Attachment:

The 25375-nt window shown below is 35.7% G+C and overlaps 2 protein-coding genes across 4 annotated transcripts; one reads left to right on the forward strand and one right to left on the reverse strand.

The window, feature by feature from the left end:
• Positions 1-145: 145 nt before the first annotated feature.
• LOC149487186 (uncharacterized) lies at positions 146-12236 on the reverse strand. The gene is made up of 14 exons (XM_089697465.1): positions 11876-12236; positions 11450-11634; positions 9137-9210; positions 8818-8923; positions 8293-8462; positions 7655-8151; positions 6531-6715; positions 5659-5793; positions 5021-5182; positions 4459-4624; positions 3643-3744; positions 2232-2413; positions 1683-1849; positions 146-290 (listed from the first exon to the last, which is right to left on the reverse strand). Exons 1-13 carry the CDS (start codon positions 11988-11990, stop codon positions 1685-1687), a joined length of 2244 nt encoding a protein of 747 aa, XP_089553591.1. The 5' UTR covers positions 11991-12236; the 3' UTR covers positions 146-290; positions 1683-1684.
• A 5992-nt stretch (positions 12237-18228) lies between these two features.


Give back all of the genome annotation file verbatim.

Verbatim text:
The 25375-nt window shown below is 35.7% G+C and overlaps 2 protein-coding genes across 4 annotated transcripts; one reads left to right on the forward strand and one right to left on the reverse strand.

The window, feature by feature from the left end:
• Positions 1-145: 145 nt before the first annotated feature.
• LOC149487186 (uncharacterized) lies at positions 146-12236 on the reverse strand. The gene is made up of 14 exons (XM_089697465.1): positions 11876-12236; positions 11450-11634; positions 9137-9210; positions 8818-8923; positions 8293-8462; positions 7655-8151; positions 6531-6715; positions 5659-5793; positions 5021-5182; positions 4459-4624; positions 3643-3744; positions 2232-2413; positions 1683-1849; positions 146-290 (listed from the first exon to the last, which is right to left on the reverse strand). Exons 1-13 carry the CDS (start codon positions 11988-11990, stop codon positions 1685-1687), a joined length of 2244 nt encoding a protein of 747 aa, XP_089553591.1. The 5' UTR covers positions 11991-12236; the 3' UTR covers positions 146-290; positions 1683-1684.
• A 5992-nt stretch (positions 12237-18228) lies between these two features.